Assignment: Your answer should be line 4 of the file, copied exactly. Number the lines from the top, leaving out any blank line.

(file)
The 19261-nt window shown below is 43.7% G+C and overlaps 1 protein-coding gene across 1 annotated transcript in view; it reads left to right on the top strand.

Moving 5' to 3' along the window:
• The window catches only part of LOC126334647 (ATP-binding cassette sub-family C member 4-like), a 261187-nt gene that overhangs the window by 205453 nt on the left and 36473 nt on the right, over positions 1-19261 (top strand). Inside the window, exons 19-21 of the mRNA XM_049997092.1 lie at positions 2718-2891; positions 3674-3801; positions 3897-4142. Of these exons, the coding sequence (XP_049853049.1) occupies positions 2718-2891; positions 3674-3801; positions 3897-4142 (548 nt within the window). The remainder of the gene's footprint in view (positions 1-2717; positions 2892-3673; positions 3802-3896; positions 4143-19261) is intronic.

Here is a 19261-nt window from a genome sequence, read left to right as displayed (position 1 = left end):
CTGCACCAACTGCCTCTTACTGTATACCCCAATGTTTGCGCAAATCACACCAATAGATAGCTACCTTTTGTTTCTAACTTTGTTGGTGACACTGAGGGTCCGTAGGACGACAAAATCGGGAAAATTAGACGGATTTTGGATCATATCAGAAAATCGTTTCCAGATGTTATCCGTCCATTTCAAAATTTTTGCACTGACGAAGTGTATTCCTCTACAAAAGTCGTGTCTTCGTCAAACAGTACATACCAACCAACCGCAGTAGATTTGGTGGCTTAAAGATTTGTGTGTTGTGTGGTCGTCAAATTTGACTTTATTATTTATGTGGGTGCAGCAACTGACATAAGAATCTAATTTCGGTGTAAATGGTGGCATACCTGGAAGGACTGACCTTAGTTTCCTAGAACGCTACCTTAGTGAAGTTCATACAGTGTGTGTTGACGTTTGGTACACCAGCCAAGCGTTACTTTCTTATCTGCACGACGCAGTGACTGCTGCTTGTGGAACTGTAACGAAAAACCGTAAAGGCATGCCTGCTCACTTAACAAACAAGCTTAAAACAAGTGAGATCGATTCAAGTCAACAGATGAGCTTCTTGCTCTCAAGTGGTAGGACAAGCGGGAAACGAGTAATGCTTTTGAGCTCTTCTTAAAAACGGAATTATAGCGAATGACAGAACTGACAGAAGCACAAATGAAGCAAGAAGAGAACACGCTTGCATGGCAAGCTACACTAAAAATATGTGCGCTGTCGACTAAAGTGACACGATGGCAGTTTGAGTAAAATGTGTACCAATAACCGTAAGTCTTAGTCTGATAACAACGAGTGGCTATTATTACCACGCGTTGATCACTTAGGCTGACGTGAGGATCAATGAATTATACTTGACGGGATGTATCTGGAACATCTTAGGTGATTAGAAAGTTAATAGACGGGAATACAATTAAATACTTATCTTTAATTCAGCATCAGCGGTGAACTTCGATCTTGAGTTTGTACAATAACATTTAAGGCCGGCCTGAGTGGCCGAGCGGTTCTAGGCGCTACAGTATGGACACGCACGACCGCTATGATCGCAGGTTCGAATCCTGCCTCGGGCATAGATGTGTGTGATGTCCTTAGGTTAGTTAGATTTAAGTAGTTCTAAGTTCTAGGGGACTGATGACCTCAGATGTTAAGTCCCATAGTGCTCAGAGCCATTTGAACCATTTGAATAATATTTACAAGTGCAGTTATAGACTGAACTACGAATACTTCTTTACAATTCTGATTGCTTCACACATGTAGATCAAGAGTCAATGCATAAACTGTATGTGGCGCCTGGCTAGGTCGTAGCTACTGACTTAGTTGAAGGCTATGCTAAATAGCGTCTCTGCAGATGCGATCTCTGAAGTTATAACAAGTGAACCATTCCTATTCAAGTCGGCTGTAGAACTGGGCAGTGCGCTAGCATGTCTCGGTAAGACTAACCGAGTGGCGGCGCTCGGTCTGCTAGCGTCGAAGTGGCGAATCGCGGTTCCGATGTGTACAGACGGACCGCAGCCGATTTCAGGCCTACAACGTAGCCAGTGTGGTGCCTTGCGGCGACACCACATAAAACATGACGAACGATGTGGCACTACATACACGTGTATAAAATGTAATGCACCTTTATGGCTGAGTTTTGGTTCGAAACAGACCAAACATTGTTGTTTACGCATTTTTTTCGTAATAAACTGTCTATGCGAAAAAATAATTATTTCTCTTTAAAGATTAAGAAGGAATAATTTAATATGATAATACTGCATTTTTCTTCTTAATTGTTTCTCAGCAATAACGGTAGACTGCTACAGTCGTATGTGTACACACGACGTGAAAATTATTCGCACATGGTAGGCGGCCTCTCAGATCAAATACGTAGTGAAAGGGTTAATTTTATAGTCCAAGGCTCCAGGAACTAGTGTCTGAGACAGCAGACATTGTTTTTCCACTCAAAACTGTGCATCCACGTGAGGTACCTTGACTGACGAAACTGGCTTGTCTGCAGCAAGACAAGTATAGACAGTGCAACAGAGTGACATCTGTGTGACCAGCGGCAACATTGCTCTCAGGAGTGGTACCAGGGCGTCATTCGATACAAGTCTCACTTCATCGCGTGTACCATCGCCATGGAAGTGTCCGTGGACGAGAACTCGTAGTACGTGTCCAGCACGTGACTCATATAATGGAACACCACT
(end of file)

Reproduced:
Here is a 19261-nt window from a genome sequence, read left to right as displayed (position 1 = left end):